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donald trump has finally figured it out, he has finally figured out why dr. anthony fauci's polling numbers are overwhelmingly positive and president trump's are so negative. >> he's got this high approval rating, so why don't i have a high approval rating with respect and the administration with respect to the virus? so it's sort of is curious. a man works for us, with us very closely, dr. fauci, and dr. birx also highly thought of. and yet they're highly thought of, but nobody likes me. it can only be my personality, that's all. >> that is correct, sir. it is your personality, specifically it is your narcissistic personality disorder that has been publicly diagnosed by dozens of psychiatrists and has been given specific origins by your niece, mary trump, who is a clinical psychologist, and tells us that your father transferred much of his poison personality to you.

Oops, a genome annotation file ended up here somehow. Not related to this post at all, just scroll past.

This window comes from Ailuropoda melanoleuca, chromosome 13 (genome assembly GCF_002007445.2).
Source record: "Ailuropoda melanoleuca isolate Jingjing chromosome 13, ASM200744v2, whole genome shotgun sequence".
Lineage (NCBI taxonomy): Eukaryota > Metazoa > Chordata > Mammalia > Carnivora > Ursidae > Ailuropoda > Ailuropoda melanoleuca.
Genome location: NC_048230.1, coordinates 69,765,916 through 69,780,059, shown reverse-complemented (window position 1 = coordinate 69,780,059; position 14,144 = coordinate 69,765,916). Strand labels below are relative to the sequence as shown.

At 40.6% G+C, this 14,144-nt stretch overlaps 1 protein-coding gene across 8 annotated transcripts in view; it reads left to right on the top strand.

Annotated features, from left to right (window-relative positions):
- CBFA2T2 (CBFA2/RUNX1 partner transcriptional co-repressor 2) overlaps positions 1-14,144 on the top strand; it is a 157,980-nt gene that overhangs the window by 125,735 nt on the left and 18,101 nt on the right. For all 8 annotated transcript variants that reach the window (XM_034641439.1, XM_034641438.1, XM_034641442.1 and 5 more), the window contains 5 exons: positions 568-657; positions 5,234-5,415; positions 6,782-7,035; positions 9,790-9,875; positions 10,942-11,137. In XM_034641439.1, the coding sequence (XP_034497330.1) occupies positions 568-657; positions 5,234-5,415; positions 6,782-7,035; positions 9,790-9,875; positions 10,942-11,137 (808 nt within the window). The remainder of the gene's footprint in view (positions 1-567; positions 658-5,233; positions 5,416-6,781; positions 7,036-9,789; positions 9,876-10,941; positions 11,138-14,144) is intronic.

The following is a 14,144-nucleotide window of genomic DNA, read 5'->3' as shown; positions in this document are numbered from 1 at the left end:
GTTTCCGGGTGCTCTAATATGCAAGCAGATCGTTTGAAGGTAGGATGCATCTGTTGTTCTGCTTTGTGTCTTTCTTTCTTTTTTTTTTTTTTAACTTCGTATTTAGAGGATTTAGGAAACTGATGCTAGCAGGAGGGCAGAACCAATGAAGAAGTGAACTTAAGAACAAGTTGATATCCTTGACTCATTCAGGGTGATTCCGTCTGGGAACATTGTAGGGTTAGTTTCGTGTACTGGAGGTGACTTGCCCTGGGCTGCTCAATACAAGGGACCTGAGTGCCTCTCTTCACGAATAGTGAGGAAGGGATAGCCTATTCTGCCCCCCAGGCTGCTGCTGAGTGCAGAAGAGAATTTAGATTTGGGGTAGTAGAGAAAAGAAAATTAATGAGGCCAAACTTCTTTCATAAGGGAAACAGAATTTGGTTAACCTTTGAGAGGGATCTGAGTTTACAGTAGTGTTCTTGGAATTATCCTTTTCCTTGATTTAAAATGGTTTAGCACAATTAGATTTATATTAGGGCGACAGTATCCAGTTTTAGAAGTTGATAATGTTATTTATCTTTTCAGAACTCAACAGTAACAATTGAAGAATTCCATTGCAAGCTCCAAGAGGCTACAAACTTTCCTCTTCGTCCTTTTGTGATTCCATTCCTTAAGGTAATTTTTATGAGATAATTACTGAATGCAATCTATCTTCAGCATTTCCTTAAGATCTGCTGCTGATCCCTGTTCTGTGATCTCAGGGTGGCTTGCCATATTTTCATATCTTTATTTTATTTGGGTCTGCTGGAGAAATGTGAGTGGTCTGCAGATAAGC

and then you added your own very special spin to it, which includes being a sociopath according to your niece's description, supported by other mental health professionals who have written by you. and that is why so many americans believe your niece, mary trump, when she says that you do not care because you're incapable of caring about the now over 150,000 people who have died from the coronavirus in this country. we crossed the 150,000 mark tonight. we have now suffered 150,431 deaths from coronavirus. and as of tonight, the united states has had 4,360,209 confirmed cases of coronavirus. today, florida set a state record once again, with 191 new